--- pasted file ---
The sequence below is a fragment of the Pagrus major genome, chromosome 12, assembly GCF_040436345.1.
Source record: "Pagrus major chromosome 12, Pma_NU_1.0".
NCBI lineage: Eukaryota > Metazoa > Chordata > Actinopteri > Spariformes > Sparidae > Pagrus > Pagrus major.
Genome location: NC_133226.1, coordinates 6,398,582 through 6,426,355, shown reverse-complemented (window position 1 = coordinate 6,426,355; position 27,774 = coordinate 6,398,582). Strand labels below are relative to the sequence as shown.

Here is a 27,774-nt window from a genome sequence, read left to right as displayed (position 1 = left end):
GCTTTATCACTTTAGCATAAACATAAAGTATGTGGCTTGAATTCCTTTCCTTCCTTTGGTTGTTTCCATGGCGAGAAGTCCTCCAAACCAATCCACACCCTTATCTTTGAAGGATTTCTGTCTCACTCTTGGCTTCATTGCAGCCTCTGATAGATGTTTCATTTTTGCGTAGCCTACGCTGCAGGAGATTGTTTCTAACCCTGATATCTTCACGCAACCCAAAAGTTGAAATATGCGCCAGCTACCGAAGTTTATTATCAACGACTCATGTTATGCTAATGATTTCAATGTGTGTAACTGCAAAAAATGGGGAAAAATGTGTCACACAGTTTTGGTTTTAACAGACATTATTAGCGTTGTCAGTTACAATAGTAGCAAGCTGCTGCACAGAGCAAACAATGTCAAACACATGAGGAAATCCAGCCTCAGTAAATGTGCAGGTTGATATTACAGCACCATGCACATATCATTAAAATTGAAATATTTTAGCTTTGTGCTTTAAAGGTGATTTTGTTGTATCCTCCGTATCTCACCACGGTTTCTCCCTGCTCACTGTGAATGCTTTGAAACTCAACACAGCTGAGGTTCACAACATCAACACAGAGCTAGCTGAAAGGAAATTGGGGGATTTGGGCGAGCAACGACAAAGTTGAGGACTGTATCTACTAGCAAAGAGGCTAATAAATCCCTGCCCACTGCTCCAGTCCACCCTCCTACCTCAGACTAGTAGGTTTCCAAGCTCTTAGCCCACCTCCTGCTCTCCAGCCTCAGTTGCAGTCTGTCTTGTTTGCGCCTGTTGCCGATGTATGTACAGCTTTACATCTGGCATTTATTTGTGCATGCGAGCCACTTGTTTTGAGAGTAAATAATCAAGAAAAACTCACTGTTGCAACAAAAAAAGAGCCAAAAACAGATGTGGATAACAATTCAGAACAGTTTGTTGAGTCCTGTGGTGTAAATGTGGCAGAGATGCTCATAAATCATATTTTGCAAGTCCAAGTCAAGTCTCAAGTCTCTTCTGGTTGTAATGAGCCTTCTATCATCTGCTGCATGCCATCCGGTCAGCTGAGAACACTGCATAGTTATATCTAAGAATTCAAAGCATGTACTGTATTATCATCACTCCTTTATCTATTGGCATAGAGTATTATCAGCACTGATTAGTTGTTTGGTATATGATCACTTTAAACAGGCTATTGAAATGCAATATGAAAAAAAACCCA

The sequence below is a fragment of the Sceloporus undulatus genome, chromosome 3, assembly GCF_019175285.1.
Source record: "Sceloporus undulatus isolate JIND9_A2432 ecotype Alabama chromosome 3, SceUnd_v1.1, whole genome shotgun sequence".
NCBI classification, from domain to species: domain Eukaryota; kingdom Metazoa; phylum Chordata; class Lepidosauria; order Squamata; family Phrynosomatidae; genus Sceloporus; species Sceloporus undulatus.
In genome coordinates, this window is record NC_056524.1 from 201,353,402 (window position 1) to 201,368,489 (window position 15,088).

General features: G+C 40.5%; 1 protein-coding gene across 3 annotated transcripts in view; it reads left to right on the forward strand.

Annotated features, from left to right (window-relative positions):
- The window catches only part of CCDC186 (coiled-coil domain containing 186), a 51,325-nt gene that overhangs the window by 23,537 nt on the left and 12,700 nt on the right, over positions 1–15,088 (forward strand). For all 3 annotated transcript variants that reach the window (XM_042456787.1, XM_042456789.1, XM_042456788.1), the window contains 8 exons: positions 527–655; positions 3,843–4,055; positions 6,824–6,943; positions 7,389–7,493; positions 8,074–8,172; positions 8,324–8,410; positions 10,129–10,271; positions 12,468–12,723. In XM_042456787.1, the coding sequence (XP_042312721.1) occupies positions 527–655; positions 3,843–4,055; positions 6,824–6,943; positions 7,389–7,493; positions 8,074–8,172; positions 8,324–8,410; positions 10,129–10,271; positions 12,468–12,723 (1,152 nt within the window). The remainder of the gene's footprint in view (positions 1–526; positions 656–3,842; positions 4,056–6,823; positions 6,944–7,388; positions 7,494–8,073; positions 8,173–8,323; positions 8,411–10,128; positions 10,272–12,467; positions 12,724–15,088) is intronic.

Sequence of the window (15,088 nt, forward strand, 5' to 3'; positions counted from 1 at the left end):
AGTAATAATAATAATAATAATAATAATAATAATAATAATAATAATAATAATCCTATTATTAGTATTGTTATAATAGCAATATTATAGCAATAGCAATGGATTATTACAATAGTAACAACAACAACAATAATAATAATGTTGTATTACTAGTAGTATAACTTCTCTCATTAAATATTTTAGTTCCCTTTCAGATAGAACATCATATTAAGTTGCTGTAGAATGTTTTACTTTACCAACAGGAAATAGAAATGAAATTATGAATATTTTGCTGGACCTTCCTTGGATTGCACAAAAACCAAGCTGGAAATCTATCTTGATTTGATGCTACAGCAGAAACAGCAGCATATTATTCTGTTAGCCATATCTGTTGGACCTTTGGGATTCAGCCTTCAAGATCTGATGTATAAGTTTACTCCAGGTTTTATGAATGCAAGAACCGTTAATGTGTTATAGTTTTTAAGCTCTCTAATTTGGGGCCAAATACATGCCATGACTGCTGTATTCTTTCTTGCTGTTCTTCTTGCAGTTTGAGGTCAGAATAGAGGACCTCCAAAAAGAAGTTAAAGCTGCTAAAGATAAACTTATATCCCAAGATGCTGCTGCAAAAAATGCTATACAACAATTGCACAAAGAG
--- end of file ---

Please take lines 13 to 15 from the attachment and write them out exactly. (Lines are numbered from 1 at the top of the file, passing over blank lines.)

- The window catches only part of CCDC186 (coiled-coil domain containing 186), a 51,325-nt gene that overhangs the window by 23,537 nt on the left and 12,700 nt on the right, over positions 1–15,088 (forward strand). For all 3 annotated transcript variants that reach the window (XM_042456787.1, XM_042456789.1, XM_042456788.1), the window contains 8 exons: positions 527–655; positions 3,843–4,055; positions 6,824–6,943; positions 7,389–7,493; positions 8,074–8,172; positions 8,324–8,410; positions 10,129–10,271; positions 12,468–12,723. In XM_042456787.1, the coding sequence (XP_042312721.1) occupies positions 527–655; positions 3,843–4,055; positions 6,824–6,943; positions 7,389–7,493; positions 8,074–8,172; positions 8,324–8,410; positions 10,129–10,271; positions 12,468–12,723 (1,152 nt within the window). The remainder of the gene's footprint in view (positions 1–526; positions 656–3,842; positions 4,056–6,823; positions 6,944–7,388; positions 7,494–8,073; positions 8,173–8,323; positions 8,411–10,128; positions 10,272–12,467; positions 12,724–15,088) is intronic.

Sequence of the window (15,088 nt, forward strand, 5' to 3'; positions counted from 1 at the left end):
AGTAATAATAATAATAATAATAATAATAATAATAATAATAATAATAATAATCCTATTATTAGTATTGTTATAATAGCAATATTATAGCAATAGCAATGGATTATTACAATAGTAACAACAACAACAATAATAATAATGTTGTATTACTAGTAGTATAACTTCTCTCATTAAATATTTTAGTTCCCTTTCAGATAGAACATCATATTAAGTTGCTGTAGAATGTTTTACTTTACCAACAGGAAATAGAAATGAAATTATGAATATTTTGCTGGACCTTCCTTGGATTGCACAAAAACCAAGCTGGAAATCTATCTTGATTTGATGCTACAGCAGAAACAGCAGCATATTATTCTGTTAGCCATATCTGTTGGACCTTTGGGATTCAGCCTTCAAGATCTGATGTATAAGTTTACTCCAGGTTTTATGAATGCAAGAACCGTTAATGTGTTATAGTTTTTAAGCTCTCTAATTTGGGGCCAAATACATGCCATGACTGCTGTATTCTTTCTTGCTGTTCTTCTTGCAGTTTGAGGTCAGAATAGAGGACCTCCAAAAAGAAGTTAAAGCTGCTAAAGATAAACTTATATCCCAAGATGCTGCTGCAAAAAATGCTATACAACAATTGCACAAAGAG